Wines for the Wild

South Africa is home to some of the most magnificent plants and animals in the world. Every bottle of Lost Boy wine is paired with a specific wildlife conservation project committed to protecting and rehabilitating some of the most endangered species on the planet. R300,00 from every case sold goes directly to these projects. As these very limited-quantity wines begin to sell out, we will take you inside the organizations, their projects, and show you the impact the contribution we make together has on the protection of some these incredible creatures.

Conservation Partners

Meet the organizations and people behind the self-less wildlife conservation efforts each wine supports:

Wild Dog and RhinoWildlife ACT

Wildlife ACT Fund is a registered South African Non-Profit, established in 2008 with a vision to save Africa’s iconic and endangered species from extinction, thereby enabling broad-scale biodiversity conservation.

Through strategic partnerships and sustainable funding models our mission is to:

·       Implement professional and strategic monitoring and research to enable and inform effective conservation management of wildlife;

·       Identify and develop programmes within surrounding communities to support biodiversity conservation and socioeconomic development;

·       Secure existing protected areas and support range expansion of African wildlife.

Wildlife ACT believes that partnerships are crucial. It allows us to effectively carry out the conservation work required across the region, bringing stability and consistency of approach with the benefits of continuity.

African PenguinAfrican Seabird and Penguin Sanctuary

Opened in 2015, the APSS is as a custom-designed marine bird rehabilitation center.

We provide temporary care to diseased, displaced, injured, oiled and abandoned marine birds with special focus on the endangered African penguin. Marine bird rescue, rehabilitation and releases part of the conservation management plan to stabilize and maintain population numbers.

Rehabilitation is a re-active but important intervention. Every single penguin saved through rehabilitation contributes to the conservation effort, to prevent the extinction of the African penguin.

Cape LeopardProject Ingwe

Leopard’s are the apex predator in the Cape. With regards to conservation, they are an umbrella species which means by better understanding and protecting them, we simultaneously conserve all of the other animals within the ecosystem around them. The two greatest threats to Cape Leopards include:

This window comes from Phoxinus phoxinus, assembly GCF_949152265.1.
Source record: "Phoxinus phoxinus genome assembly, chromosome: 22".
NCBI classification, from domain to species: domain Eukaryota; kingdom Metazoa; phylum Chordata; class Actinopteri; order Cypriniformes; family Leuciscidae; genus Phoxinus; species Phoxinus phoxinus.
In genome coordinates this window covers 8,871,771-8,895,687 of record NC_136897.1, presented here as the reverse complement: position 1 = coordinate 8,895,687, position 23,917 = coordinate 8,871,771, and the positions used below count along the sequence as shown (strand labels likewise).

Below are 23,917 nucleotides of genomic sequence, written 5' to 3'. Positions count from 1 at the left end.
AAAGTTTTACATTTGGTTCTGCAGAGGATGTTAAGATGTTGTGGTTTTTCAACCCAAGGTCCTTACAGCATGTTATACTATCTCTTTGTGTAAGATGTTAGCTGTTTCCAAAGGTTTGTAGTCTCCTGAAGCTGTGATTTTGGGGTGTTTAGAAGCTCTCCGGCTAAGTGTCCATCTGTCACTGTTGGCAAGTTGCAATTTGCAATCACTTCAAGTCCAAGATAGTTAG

1. Habitat loss due to agricultural and urban expansion
  2. Persecution due to conflicts over livestock and a vast misunderstanding of this species

Project Ingwe takes on these risks through the use of camera traps across the Walker Bay region. By working with land owners and communities, Project Ingwe has set up and continues to expand on an extensive network of these camera devices which monitor and survey wildlife activity. This info then provides valuable and tangible data on populations, important habitat corridors, and opportunities to better conserve various species. This all happens while creating a more positive perception of leopards and conservation as a whole with farmers and local communities.

PangolinAfrican Pangolin Working Group

Also known as ‘scaly anteaters’, Pangolins are the most trafficked mammal in the world due to the demand for their scales and meat primarily from the Asian market. Due to this, Pangolin poaching has made the species greatly endangered and without action, the Pangolin will be extinct in the near future. The African Pangolin Working Group (APWG) was established on 27 June 2011, following an inaugural meeting by a diverse group of people who all have one passion in common – understanding and protecting pangolins in Africa.

The APWG’s objectives are encompassed by its mission statement: “The African Pangolin Working Group will strive towards the conservation and protection of all four African pangolin species by generating knowledge, developing partnerships and creating public awareness and education initiatives.”